Spring in South Texas Apr 01—10, 2017

Posted by Barry Zimmer

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Barry Zimmer

Barry Zimmer has been birding since the age of eight. His main areas of expertise lie in North and Central America, but his travels have taken him throughout much of the wo...

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We reached the Norias Division of the King Ranch at dawn and quickly headed to the colony for a quick bathroom break before our birding began in earnest. We were laser focused on our four targets for the day (Ferruginous Pygmy-Owl, Northern Beardless-Tyrannulet, Tropical Parula, and Audubon’s Oriole), and wanted to get to the appropriate areas for those birds as quickly as possible. Stepping out of the vans by the bathroom, it was hard not to be distracted. A Tropical Kingbird sang from a treetop to the left, while its nearly identical cousin, the Couch’s Kingbird, sat up to the right. A Brown-crested Flycatcher joined the Tropical Kingbird in the bare tree, as did a brilliant Hooded Oriole. Our ranch guide told us of a Barn Owl roosting in an old building just around the corner, so we detoured for that. After seeing the owl in the scope, we attempted to load up the vans when two Green Jays arrived noisily and demanded our attention. You can’t really pass up your first Green Jays without taking a glance! Finally, we tore ourselves away from the bird activity around the colony and headed south toward the extensive oak forests near the Tate Mill.

Whooping Crane

Whooping Crane— Photo: Barry Zimmer

 

After a short fifteen-minute ride, we arrived at the Caldera Camp. It was almost 8 AM. I began whistling pygmy-owl calls and within minutes had a brief, though somewhat subdued response to our right. A dense thicket of mesquites did not provide a very good spot for searching for this tiny owl, but we had lots of eyes looking. The owl went completely silent, but as we searched, a noisy Great Kiskadee flew into the oaks over our heads. The soft flute-like notes of an Audubon’s Oriole drifted through the trees not far away, but we remained focused on finding the owl, our primary target and a species we had no chance to find elsewhere. Once again the owl called briefly from the same area, but eluded detection. I thought briefly about pursuing the oriole, but instead decided to change my location by ten feet and search the thicket again. The slight change in angle provided a somewhat different perspective, and now I saw a fairly obscure brownish lump amid the green leaves of the mesquite—the Ferruginous Pygmy-Owl! We quickly got scopes on the bird and enjoyed great, prolonged studies.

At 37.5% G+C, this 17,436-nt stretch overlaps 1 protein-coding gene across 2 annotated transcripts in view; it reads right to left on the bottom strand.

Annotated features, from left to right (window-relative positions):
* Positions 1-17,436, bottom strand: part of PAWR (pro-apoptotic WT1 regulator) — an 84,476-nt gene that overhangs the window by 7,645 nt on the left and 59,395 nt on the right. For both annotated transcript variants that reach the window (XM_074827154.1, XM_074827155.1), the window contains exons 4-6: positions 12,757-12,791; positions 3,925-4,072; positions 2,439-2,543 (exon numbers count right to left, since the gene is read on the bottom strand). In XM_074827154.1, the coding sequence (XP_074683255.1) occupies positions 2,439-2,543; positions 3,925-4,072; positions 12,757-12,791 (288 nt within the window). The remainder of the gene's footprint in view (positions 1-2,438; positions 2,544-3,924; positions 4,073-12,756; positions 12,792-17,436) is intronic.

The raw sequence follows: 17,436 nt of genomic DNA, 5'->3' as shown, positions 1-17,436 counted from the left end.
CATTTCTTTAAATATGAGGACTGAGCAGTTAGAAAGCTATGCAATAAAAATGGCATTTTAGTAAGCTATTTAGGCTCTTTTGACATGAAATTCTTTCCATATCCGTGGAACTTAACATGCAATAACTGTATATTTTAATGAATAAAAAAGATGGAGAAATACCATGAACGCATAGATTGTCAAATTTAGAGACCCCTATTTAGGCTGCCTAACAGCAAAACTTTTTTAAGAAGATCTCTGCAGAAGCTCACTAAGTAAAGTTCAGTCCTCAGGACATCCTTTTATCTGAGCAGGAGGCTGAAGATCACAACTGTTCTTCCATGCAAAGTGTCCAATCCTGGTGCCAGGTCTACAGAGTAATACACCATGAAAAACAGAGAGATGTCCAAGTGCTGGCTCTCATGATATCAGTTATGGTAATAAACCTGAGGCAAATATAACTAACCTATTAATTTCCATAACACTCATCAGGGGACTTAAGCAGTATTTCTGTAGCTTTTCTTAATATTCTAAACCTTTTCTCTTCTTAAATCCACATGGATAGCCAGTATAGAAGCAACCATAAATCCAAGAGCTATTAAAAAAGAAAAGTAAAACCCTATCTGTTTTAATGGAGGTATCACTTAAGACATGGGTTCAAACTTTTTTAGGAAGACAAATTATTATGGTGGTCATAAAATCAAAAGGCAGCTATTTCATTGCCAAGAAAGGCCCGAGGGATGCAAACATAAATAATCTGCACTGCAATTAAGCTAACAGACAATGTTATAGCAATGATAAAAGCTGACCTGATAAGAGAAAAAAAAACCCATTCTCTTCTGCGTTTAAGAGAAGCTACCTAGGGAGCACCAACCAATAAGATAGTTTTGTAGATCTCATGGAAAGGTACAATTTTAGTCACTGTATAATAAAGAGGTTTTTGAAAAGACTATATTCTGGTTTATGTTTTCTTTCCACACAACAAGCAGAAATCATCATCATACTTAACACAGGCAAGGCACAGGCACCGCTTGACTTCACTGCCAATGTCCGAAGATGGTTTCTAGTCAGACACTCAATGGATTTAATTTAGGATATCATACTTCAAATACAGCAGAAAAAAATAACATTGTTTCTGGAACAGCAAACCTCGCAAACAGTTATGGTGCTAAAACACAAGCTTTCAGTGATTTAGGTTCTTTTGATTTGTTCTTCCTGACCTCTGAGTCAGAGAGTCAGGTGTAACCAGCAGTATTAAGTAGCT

Eventually the pull of the oriole called us, and we bid adieu to the pygmy-owl. After some brief playback, two orioles flew in right overhead—one an adult Audubon’s and the other a hybrid Audubon’s x Altamira. This hybrid combo is quite rare, but has been documented on a few occasions in South Texas before. The Audubon’s Oriole is a notoriously shy bird, so our views of this individual were exceptional. After a brief celebration and high fives, we loaded up the van and headed to the Tate Mill just a couple of miles away.  En route, we stopped once more at a spot where Jim, our local guide, had recently heard a tyrannulet. Within minutes of exiting the vans, we had a tyrannulet uncharacteristically perched in bare branches right next to the road. Three targets down, one to go! Down the road a few hundred yards, the Tate Mill did not disappoint. A male Summer Tanager sat up in the open, as did a couple of Hooded Orioles and a Golden-fronted Woodpecker. Suddenly, from the Spanish Moss-laden oaks, the buzzy, rising trill of a Tropical Parula could be heard. After a few tense moments of searching, we had the stunning male no more than twenty feet away. I looked at my watch. It was only 8:47 AM and we had already seen all of the King Ranch targets and more! What an amazing start to the day! 

Read Barry’s full report in the Field List.